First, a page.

“First and foremost, I look for someone who asks good questions. We can teach them the technical stuff, but we can’t teach them how to ask good questions, how to think.”
–Clay Parker, President, BOC Edwards

IICS recently held the Grade 10 Personal Project Exhibition, which was an incredible event featuring varied, interesting, and in depth explorations of topics students are very passionate about. The Grade 10 Personal Project gives each student the opportunity to personalize their own learning experience while requiring them to apply (and often significantly develop) skills like:

-critical thinking & analysis
-project management
-produce results in a set time
-effective communication
-initiative & entreprenuerial spirit
-curiosity & imagination

RELEVANT SKILL BUILDING
The Personal Project is the culmination of the MYP experience for the students before they move on to the Diploma Program. To be successful in the Personal Project, students need to be able to demonstrate all the Attitudes to Learning that the MYP focuses on during the previous four years. Specifically: they need organizational skills to get the job done over 6 months, communication skills (because they’re likely to be presenting in some way at some point), problem solving, working collaboratively (often with adults or with people outside the school), and ultimately reflecting on the learning that has taken place. So these five skills—which we are often told are the skills employers are looking for and certainly universities are looking for from our students—are vital for overall success.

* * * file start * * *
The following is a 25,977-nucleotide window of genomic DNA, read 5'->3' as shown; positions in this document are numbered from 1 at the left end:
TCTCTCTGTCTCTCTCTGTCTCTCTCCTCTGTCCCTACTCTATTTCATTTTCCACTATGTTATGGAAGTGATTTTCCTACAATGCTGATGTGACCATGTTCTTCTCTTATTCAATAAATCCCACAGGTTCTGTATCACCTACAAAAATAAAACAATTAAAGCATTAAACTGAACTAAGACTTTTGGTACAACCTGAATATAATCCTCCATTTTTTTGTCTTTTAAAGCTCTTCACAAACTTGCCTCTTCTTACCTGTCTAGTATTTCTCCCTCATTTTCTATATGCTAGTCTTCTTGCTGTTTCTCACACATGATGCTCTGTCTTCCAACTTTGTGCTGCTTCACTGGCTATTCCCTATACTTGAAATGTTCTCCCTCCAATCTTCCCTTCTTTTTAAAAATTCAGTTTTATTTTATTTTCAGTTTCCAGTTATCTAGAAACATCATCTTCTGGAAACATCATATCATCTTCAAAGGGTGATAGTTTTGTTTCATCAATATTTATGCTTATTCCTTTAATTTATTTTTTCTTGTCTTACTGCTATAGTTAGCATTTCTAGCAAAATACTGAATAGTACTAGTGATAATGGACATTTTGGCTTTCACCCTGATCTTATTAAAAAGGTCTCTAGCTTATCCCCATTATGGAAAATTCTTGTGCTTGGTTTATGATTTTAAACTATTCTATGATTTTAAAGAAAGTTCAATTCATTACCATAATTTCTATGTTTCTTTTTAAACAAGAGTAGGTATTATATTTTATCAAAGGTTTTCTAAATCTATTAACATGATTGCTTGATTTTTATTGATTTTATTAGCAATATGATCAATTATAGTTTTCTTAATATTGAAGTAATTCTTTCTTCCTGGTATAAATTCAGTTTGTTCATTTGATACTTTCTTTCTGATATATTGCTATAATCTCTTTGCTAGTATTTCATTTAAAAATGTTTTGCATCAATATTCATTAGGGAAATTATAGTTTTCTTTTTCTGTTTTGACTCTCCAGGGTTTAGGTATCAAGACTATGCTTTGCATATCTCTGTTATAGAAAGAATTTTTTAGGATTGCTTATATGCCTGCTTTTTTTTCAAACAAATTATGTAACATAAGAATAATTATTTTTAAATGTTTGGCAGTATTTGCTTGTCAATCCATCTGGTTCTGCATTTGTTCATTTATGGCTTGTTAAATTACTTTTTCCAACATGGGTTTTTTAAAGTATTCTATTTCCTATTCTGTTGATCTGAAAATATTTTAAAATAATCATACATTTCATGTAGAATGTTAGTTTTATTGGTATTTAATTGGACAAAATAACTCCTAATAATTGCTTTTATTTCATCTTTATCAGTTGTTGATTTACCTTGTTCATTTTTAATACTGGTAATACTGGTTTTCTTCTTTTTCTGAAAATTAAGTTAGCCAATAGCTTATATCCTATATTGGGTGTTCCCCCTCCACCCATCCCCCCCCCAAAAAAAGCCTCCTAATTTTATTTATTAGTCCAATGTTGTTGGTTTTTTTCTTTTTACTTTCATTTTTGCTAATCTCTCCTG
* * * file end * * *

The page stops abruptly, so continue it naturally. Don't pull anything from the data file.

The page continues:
PERSONAL PROJECT PERSONALIZES LEARNING
For this project, students choose their own topic, decide the product/outcome of the project, manage their own time, etc. The process enables them to use their current Attitudes to Learning and develop them further. For example, perhaps they never had to communicate with an expert, but if they need that as part of their research for their Personal Project, then they have to contact professionals on their own, which is something they wouldn’t otherwise have to do in their ordinary school life.

That helps prepare them, gives them confidence in expressing themselves, and in conducting meaningful research. It allows them to take an interest to the next level and learn something new. At the same time, they are doing so within the framework of a design cycle which teaches them project management. Students even have the option to continue exploring their subject area further in the Diploma Program as perhaps part of their Creativity, Activity, Service endeavors.

One of our favorite things about the Personal Projects is the sheer range of products that students are able to create. This year the range of projects varied from sand art to music composition to cultural ceremonies to engineering to recycled fashion to gender identity to animal welfare, and much more. One student even built his own computer.

There are some guidelines and criteria that students must fulfill when selecting their area of interest: the topics selected cannot be unethical, but they certainly can be challenging topics. Aside from that, the guidelines are so flexible that unless you are doing something absolutely pointless in everybody’s eyes, you have months of time to hone it and get it right.